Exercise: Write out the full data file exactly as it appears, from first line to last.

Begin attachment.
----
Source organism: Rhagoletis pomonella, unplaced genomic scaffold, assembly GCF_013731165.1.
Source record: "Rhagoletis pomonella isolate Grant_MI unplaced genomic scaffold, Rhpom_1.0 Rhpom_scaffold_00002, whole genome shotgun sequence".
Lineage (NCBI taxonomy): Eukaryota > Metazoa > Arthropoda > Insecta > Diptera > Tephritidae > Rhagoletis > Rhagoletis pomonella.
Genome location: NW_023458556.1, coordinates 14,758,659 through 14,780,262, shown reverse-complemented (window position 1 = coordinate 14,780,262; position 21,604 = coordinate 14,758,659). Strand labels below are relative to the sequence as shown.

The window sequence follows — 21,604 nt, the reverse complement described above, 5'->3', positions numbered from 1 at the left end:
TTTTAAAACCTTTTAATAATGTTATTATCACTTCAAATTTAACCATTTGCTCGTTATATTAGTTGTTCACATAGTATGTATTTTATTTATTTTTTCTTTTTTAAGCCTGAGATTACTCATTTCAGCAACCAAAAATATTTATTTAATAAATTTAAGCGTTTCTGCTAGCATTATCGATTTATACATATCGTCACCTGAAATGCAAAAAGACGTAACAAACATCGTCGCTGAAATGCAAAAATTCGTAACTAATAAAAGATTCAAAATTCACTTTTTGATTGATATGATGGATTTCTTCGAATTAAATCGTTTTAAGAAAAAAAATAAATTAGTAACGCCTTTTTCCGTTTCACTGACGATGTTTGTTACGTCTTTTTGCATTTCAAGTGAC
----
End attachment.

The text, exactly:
Source organism: Rhagoletis pomonella, unplaced genomic scaffold, assembly GCF_013731165.1.
Source record: "Rhagoletis pomonella isolate Grant_MI unplaced genomic scaffold, Rhpom_1.0 Rhpom_scaffold_00002, whole genome shotgun sequence".
Lineage (NCBI taxonomy): Eukaryota > Metazoa > Arthropoda > Insecta > Diptera > Tephritidae > Rhagoletis > Rhagoletis pomonella.
Genome location: NW_023458556.1, coordinates 14,758,659 through 14,780,262, shown reverse-complemented (window position 1 = coordinate 14,780,262; position 21,604 = coordinate 14,758,659). Strand labels below are relative to the sequence as shown.

The window sequence follows — 21,604 nt, the reverse complement described above, 5'->3', positions numbered from 1 at the left end:
TTTTAAAACCTTTTAATAATGTTATTATCACTTCAAATTTAACCATTTGCTCGTTATATTAGTTGTTCACATAGTATGTATTTTATTTATTTTTTCTTTTTTAAGCCTGAGATTACTCATTTCAGCAACCAAAAATATTTATTTAATAAATTTAAGCGTTTCTGCTAGCATTATCGATTTATACATATCGTCACCTGAAATGCAAAAAGACGTAACAAACATCGTCGCTGAAATGCAAAAATTCGTAACTAATAAAAGATTCAAAATTCACTTTTTGATTGATATGATGGATTTCTTCGAATTAAATCGTTTTAAGAAAAAAAATAAATTAGTAACGCCTTTTTCCGTTTCACTGACGATGTTTGTTACGTCTTTTTGCATTTCAAGTGAC